When a single-element projection type color liquid crystal display device as shown in the above embodiment is compared with a conventional single-element projection type color liquid crystal display device having, instead of a micro-lens array, a mosaic color filter, the brightness of the display screen of the former display device is 7.5 times as much as that of the latter one. The improvement in the brightness of the display screen is obtained for the following two reasons. One reason is: In the conventional display device, about two-thirds of the light is cut by the mosaic color filter. However, in the display device of the embodiment, almost all the light is effectively utilized, thereby increasing the brightness of the display screen about 3 times. The other reason is: In the conventional display device, aperture efficiency of the picture element is 35%, so that 65% of the light incident upon the liquid crystal display element is wasted by being cut by the shadow mask. However, in the display device of the embodiment, the incident light is converged in the aperture of the picture element, so that most of the incident light can be effectively utilized. Consequently, the brightness of the display screen is increased about 2.5 times. Therefore, the brightness of the display screen in the display device of the embodiment is 7.5 (32.5) times as much as that of the conventional display device.

According to the invention, in the case where degree of parallelization of the illuminating light is bad, and the light is incident upon the liquid crystal display element from the direction different from the predetermined direction, i.e., stray light, there may be a possibility of inducing a reduction in contrast on the display screen and also in color purity. Accordingly, it may be appropriate that the white light from the light source is temporarily converged on spots by the condenser lens and the unnecessary light is cut by a slit or a pin hole. Further, instead of separating the white light, three light sources of three primary colors may be provided so as to project the liquid crystal display element from the different directions.

This invention may be embodied in several forms without departing from the spirit of essential characteristics thereof. Accordingly, the present embodiment is illustrative and not restrictive, since the scope of the invention is defined by the appended claims rather than by teh description preceding them.

Further, all changes that fall within meets and bounds of the claims, or the equivalence of such meets and bounds are intended to embraced by the claims.

Patent Citations
Cited PatentFiling datePublication dateApplicantTitle
US4686519 *Jan 9, 1985Aug 11, 1987Citizen Watch Co. Ltd.Multicolor picture display device
US4798448 *Feb 16, 1988Jan 17, 1989General Electric CompanyHigh efficiency illumination system for display devices
GB2157048A * Title not available
JPH03136004A * Title not available
JPS603291A * Title not available
JPS6038989A * Title not available
JPS6072927A * Title not available
JPS6167003A * Title not available
JPS6294826A * Title not available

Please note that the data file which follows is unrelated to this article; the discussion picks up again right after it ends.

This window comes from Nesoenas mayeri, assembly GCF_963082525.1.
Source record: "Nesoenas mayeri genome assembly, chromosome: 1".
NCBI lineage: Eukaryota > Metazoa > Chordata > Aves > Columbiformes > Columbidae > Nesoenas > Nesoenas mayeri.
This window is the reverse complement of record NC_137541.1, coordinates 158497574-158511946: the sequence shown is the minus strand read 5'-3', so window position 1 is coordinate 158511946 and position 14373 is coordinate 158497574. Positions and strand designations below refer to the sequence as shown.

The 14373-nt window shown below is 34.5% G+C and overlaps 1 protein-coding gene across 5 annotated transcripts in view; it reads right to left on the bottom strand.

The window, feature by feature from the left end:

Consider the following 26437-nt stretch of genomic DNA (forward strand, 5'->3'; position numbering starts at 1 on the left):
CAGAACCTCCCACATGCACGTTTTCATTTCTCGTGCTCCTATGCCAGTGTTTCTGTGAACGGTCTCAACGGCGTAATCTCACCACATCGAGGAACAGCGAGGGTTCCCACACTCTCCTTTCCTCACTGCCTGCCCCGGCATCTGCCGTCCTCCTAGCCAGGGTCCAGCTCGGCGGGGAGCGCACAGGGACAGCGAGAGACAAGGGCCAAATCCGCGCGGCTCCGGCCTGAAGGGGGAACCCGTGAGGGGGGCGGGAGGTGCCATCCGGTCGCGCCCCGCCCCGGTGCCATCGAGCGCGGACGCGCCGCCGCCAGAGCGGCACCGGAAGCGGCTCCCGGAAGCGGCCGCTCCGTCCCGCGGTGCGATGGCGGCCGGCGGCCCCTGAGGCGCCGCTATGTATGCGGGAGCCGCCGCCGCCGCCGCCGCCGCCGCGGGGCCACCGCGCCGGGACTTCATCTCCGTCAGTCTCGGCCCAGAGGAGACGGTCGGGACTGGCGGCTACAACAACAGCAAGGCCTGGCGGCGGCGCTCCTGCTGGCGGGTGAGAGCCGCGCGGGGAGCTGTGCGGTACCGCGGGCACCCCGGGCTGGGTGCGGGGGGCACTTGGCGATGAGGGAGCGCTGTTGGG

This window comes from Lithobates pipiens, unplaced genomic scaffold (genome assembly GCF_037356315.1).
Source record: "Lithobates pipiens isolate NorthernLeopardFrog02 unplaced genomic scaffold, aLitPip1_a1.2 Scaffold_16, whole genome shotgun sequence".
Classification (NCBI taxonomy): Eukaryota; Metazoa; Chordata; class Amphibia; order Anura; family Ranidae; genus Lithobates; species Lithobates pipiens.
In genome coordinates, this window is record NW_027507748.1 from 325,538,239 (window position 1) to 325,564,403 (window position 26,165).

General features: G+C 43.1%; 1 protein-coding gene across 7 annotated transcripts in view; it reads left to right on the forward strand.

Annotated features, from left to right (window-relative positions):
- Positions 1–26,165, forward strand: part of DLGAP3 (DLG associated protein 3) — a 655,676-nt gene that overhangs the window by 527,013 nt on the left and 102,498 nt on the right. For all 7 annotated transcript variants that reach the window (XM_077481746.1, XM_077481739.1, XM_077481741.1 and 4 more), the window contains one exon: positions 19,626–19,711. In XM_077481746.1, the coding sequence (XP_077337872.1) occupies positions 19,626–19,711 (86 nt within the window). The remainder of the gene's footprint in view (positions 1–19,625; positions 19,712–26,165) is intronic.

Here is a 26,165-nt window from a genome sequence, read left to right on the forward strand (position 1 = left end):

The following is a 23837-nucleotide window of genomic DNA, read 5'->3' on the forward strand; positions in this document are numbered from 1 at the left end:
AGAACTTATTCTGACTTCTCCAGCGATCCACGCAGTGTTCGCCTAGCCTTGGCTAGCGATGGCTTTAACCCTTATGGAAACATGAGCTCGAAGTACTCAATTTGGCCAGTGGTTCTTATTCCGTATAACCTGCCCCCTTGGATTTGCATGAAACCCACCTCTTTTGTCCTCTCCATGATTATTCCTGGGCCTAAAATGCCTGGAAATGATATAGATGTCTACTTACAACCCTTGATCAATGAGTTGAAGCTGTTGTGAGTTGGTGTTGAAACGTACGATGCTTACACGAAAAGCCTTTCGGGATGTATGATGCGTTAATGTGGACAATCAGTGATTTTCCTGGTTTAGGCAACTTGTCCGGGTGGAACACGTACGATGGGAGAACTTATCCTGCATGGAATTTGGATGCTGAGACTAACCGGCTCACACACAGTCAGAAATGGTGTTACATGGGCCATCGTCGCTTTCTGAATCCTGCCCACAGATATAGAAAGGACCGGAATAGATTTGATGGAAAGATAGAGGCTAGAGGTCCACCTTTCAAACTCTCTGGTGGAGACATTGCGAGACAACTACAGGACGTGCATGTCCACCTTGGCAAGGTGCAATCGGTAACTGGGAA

JPS59131278A * Title not available
JPS59230383A * Title not available
JPS60165621A * Title not available
JPS60165622A * Title not available
JPS60165623A * Title not available
JPS60165624A * Title not available
JPS60166946A * Title not available
JPS60169827A * Title not available
JPS60262131A * Title not available
JPS61153602A * Title not available
JPS61208080A * Title not available
JPS61210328A * Title not available
JPS62203126A * Title not available
JPS62262023A * Title not available
JPS62267723A * Title not available
JPS62267791A * Title not available
JPS62293222A * Title not available
JPS62293223A * Title not available
JPS62299943A * Title not available
JPS63118125A * Title not available
Non-Patent Citations
Reference
1"New Fabrication Method of Plastic Micro Lens" by Susuki et al., Applied Physics Society Optics Meeting Microoptics Study Group, Journal vol. 5, No. 2, p. 118, 1987.
2"Photolytic Technique for Producing Microlenses in Photosensitive Glass" by Borrelli et al., Applied Optics, vol. 24, No. 16, Aug. 15, 1985, p. 2520.
3 *New Fabrication Method of Plastic Micro Lens by Susuki et al., Applied Physics Society Optics Meeting Microoptics Study Group, Journal vol. 5, No. 2, p. 118, 1987.
4 *Photolytic Technique for Producing Microlenses in Photosensitive Glass by Borrelli et al., Applied Optics, vol. 24, No. 16, Aug. 15, 1985, p. 2520.
Referenced by
Citing PatentFiling datePublication dateApplicantTitle
US5300942 *Feb 21, 1991Apr 5, 1994Projectavision IncorporatedHigh efficiency light valve projection system with decreased perception of spaces between pixels and/or hines
US5317436 *Apr 22, 1992May 31, 1994Kopin CorporationA slide assembly for projector with active matrix moveably mounted to housing
US5392140 *May 14, 1993Feb 21, 1995Sharp Kabushiki KaishaOptical device with two lens arrays with the second array pitch an integral multiple of the first array pitch
US5396304 *Feb 10, 1993Mar 7, 1995Kopin CorporationSlide projector mountable light valve display
US5430754 *Nov 2, 1993Jul 4, 1995Mitsui Petrochemical Industries, Ltd.Solid state laser apparatus
US5455694 *Mar 16, 1992Oct 3, 1995Hitachi, Ltd.Liquid crystal display with pixel shape same as image of light source through microlens
US5475514 *Aug 11, 1994Dec 12, 1995Kopin CorporationTransferred single crystal arrayed devices including a light shield for projection displays